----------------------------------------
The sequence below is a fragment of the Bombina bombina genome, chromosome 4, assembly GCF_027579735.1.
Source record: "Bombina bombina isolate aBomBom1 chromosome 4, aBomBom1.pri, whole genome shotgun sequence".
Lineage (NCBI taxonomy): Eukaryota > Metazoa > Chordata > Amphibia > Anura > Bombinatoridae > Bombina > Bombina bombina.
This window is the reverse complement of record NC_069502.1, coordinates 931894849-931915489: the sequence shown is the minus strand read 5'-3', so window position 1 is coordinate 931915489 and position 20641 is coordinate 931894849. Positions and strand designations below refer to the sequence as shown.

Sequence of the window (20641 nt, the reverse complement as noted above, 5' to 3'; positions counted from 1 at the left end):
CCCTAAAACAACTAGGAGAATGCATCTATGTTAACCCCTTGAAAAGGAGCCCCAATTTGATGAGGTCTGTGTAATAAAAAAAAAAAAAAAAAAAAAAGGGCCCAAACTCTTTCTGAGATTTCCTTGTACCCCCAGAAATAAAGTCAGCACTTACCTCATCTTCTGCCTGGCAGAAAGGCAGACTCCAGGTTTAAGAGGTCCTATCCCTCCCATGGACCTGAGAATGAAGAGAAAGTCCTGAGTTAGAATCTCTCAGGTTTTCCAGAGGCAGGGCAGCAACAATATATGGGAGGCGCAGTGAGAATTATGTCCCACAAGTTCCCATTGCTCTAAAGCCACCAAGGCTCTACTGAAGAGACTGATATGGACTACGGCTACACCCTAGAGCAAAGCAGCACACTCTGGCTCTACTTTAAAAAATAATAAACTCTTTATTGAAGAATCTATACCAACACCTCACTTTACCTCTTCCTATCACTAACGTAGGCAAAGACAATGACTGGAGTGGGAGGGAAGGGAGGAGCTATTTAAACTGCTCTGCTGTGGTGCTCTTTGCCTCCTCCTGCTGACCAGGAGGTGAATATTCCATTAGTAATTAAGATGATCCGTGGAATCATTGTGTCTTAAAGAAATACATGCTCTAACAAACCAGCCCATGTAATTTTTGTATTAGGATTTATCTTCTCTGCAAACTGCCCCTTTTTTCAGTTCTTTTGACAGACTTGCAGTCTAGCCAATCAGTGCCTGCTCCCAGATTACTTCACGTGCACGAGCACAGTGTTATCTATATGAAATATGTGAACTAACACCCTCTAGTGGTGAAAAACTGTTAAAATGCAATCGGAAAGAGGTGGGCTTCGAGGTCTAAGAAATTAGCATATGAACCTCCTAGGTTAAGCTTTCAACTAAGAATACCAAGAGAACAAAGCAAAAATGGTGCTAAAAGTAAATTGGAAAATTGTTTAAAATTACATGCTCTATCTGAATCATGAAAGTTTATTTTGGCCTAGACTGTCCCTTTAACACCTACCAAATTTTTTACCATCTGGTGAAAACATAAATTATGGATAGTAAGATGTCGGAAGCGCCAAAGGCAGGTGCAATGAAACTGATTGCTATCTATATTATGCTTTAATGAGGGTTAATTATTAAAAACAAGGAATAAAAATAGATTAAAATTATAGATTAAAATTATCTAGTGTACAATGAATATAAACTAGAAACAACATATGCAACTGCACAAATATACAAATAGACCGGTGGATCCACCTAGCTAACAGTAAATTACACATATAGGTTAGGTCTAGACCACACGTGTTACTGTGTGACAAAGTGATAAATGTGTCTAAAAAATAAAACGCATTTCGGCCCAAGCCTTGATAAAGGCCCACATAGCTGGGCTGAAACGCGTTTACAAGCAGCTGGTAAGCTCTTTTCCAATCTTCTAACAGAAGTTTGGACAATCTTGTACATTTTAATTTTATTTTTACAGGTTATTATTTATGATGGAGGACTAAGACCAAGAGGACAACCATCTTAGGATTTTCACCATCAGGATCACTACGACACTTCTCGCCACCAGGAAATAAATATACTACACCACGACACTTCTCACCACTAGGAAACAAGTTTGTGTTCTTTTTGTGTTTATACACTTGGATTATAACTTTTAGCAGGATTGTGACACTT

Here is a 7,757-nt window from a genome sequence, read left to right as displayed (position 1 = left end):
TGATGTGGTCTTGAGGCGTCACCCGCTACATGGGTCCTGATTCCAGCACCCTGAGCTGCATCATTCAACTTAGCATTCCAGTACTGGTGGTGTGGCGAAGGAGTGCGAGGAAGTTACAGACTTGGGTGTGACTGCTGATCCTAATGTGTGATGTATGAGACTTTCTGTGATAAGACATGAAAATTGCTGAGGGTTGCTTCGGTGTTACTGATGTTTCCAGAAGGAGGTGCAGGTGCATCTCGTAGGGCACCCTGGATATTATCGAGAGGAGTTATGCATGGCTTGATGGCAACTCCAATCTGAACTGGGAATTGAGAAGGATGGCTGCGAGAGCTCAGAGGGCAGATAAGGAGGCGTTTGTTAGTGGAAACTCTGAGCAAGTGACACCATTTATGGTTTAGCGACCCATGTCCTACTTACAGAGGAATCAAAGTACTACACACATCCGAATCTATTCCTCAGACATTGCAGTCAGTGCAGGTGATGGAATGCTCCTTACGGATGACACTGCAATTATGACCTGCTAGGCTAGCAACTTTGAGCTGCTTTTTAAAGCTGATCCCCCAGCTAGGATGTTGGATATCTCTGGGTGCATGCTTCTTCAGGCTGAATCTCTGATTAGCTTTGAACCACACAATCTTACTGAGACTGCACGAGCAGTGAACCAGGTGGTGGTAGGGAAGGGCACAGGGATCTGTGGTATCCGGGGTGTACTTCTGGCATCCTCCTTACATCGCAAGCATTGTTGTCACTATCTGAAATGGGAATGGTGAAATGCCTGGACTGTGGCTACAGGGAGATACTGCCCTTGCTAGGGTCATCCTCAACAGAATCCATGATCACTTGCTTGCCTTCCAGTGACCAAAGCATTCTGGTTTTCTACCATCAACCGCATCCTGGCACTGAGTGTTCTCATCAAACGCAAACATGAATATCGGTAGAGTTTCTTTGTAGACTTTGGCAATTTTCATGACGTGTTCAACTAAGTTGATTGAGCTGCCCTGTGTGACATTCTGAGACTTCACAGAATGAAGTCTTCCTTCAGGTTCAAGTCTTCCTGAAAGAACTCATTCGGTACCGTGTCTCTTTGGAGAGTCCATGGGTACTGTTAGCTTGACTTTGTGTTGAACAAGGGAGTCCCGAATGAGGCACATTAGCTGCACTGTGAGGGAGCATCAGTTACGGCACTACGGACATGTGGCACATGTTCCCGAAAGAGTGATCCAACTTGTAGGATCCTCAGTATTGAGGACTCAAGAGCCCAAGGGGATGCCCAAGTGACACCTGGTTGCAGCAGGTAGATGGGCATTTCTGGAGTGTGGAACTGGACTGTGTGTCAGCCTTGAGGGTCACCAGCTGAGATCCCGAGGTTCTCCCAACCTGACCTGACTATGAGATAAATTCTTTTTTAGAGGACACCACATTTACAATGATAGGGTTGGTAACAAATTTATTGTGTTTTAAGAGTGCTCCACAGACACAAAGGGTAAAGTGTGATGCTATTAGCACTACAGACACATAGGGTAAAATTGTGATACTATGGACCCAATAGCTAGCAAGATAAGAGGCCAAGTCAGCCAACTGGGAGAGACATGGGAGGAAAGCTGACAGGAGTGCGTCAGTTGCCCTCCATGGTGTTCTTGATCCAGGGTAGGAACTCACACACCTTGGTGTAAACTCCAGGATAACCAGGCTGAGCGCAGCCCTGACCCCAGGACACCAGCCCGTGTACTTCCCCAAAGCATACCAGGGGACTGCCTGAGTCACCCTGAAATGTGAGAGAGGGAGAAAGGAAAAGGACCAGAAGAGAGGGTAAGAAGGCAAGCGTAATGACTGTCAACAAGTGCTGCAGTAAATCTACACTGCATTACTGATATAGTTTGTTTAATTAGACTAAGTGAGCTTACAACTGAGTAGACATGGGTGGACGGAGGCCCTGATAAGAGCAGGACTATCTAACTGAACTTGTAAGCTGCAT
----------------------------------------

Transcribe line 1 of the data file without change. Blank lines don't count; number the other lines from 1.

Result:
The sequence below is a fragment of the Bombina bombina genome, chromosome 4, assembly GCF_027579735.1.